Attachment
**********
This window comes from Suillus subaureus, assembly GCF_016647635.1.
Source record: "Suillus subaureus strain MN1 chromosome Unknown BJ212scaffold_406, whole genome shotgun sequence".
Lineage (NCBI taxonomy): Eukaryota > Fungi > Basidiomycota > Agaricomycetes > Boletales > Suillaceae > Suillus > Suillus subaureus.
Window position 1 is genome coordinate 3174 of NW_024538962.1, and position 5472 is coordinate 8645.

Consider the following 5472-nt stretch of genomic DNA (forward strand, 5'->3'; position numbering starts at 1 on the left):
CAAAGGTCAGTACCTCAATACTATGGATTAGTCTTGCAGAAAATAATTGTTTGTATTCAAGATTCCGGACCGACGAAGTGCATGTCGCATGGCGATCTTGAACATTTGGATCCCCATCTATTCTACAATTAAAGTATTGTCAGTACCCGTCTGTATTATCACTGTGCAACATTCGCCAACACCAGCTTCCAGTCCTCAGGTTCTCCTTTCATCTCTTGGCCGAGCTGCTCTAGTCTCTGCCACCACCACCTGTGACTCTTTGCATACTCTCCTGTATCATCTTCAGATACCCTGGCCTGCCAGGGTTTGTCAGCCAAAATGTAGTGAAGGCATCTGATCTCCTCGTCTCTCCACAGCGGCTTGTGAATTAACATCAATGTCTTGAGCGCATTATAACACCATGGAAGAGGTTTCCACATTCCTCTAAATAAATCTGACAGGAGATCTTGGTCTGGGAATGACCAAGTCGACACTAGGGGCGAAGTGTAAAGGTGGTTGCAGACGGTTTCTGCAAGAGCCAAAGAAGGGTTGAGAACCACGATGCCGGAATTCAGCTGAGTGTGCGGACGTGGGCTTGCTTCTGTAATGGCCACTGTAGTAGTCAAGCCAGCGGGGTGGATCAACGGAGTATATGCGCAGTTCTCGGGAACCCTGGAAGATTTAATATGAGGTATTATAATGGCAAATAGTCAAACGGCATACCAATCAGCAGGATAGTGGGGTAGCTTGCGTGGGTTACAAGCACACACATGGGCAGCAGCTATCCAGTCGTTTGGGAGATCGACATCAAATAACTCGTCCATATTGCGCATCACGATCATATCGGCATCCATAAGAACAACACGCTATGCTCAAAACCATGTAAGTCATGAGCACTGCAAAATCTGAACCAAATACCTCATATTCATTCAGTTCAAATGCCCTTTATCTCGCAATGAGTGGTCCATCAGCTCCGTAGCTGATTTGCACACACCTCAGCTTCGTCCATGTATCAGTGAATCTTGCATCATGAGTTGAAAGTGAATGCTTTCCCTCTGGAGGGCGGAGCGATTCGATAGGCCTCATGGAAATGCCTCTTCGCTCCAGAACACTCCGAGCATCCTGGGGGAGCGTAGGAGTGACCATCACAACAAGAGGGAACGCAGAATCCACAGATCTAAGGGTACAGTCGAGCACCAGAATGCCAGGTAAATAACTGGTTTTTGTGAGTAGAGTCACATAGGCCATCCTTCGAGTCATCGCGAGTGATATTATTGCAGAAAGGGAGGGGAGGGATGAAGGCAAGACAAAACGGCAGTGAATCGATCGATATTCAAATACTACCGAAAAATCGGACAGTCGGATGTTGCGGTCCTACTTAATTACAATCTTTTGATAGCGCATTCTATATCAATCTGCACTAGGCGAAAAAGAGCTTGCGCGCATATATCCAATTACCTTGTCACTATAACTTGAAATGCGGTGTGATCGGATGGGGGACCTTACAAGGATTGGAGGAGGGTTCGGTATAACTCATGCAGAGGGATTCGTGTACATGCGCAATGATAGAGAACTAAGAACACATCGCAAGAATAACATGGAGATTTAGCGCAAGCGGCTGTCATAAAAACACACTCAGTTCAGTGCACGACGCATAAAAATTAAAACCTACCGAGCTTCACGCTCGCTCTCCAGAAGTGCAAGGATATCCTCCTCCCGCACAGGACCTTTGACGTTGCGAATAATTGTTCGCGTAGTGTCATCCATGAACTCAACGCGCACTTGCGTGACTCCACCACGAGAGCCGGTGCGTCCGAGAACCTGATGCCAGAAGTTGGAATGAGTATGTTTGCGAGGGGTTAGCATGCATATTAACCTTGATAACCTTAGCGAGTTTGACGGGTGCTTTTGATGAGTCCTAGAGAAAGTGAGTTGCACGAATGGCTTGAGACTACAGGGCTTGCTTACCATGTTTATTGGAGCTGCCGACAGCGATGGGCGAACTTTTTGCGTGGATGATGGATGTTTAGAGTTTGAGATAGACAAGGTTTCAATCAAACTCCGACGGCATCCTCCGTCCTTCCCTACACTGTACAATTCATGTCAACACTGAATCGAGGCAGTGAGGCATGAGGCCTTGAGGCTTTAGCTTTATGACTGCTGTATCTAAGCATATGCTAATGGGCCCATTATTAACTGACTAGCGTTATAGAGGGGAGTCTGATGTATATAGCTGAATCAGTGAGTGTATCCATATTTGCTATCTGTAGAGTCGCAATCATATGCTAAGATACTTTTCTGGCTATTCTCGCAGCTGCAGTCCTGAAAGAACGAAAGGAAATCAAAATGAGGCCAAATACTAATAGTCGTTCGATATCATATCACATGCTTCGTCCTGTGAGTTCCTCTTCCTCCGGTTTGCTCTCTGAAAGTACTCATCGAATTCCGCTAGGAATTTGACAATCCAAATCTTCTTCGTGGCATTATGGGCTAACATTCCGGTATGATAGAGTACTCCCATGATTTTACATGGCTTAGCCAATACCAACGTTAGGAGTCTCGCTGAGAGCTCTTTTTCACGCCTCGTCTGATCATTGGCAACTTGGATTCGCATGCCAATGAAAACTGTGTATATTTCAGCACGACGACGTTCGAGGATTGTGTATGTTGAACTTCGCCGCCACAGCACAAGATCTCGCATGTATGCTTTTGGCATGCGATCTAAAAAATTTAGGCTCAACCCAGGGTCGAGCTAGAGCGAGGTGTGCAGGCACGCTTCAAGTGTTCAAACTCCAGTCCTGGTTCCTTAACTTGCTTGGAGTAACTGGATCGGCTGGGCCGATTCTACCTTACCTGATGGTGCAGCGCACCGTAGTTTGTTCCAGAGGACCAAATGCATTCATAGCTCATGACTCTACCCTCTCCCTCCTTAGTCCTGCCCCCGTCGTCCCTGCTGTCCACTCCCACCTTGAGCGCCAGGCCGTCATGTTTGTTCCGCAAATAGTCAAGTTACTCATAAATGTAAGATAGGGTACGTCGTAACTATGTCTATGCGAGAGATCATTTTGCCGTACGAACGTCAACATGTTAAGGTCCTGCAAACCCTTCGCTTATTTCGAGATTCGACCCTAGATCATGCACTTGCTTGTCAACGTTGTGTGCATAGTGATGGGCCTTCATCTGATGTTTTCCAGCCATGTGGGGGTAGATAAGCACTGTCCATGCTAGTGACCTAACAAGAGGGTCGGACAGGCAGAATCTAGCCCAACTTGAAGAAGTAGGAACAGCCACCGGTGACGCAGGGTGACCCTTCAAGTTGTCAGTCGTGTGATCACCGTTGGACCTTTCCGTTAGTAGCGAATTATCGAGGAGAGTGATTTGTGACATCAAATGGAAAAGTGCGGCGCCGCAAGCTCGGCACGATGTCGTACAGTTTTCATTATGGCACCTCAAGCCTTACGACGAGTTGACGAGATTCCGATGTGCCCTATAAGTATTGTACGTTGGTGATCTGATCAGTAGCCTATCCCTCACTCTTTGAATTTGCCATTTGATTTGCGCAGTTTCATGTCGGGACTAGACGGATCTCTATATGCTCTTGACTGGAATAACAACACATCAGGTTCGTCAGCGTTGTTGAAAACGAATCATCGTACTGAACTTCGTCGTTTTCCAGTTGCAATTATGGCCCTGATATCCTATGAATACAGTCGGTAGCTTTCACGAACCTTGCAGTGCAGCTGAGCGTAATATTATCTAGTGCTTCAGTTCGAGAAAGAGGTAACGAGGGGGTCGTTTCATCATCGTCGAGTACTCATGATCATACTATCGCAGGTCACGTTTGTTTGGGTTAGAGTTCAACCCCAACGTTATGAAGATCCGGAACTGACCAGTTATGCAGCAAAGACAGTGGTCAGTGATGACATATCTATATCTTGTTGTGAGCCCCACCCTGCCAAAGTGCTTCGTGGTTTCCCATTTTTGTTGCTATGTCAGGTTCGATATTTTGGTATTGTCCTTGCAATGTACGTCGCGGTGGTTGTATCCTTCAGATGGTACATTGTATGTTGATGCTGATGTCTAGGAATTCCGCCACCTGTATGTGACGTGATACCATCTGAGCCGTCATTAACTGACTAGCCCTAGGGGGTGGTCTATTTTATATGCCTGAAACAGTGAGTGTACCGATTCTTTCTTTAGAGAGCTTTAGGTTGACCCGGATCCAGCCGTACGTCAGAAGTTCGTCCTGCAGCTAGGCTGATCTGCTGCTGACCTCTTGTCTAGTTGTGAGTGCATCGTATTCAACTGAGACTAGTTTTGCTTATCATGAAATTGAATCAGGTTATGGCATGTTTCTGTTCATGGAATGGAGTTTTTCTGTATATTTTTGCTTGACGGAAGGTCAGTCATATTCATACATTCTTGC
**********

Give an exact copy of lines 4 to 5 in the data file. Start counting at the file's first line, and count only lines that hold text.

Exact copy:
Window position 1 is genome coordinate 3174 of NW_024538962.1, and position 5472 is coordinate 8645.

Consider the following 5472-nt stretch of genomic DNA (forward strand, 5'->3'; position numbering starts at 1 on the left):